About this book
This book argues that the factors contributing to obesity as a product of food insecurity have risen largely from the exploitation of vulnerable communities. In the past, food insecurity has been understood as primarily a matter of famine, hunger, and undernutrition. Such an understanding is no longer accurate: food insecurity is now also associated with obesity, the rates of which have increased dramatically in the past thirty years, particularly among lower-income communities and communities of color. This is likely the result of changes in the food system, including the reduction of access to fresh produce. Governments and intergovernmental bodies are therefore justified in more vigorously and directly intervening in the food system to ensure that communities have access to foods that contribute to better public health outcomes.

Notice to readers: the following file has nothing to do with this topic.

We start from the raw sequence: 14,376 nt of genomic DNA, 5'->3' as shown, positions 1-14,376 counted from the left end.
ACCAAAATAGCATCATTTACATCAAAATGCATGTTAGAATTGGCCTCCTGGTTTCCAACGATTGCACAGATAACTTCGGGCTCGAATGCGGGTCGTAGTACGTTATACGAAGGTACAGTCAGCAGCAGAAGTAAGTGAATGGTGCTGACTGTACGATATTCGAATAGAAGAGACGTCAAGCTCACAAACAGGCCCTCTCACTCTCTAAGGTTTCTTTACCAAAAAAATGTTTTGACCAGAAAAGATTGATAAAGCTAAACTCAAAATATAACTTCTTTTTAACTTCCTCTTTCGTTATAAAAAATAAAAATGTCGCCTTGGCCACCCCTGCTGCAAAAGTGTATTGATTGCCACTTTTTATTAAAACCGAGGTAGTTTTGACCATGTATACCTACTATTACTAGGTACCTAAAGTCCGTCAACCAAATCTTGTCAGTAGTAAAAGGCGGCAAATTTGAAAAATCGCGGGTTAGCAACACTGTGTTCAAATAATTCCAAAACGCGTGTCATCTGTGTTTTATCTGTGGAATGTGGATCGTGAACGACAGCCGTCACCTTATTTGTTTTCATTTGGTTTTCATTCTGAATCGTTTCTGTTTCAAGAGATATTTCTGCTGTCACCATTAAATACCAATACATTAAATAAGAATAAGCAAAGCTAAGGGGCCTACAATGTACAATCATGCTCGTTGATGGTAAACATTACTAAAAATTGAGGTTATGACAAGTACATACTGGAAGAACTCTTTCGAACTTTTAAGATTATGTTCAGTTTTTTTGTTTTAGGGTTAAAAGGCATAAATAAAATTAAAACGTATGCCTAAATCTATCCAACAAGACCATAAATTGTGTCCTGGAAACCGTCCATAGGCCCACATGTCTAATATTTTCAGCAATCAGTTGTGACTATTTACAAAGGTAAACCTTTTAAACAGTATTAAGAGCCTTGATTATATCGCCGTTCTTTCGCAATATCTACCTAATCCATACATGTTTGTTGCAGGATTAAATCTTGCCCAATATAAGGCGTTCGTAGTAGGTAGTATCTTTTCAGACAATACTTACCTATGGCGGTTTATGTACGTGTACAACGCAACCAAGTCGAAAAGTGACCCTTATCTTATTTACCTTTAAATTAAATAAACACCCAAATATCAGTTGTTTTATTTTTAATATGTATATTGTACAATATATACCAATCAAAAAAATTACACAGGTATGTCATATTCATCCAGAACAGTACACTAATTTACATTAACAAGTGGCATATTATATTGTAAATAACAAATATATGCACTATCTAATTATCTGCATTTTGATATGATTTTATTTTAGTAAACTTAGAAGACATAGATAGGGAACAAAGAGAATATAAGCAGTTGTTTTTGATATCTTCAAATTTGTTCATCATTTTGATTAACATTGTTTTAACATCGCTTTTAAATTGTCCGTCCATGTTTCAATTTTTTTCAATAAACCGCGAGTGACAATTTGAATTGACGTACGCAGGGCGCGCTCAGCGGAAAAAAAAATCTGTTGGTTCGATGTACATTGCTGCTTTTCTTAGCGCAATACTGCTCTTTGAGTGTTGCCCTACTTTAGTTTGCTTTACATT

Obesity Crisis bioethics food insecurity food insecurity in america food access food justice Nutrition facts label processed foods market consolidation Food and Drug Administration produce access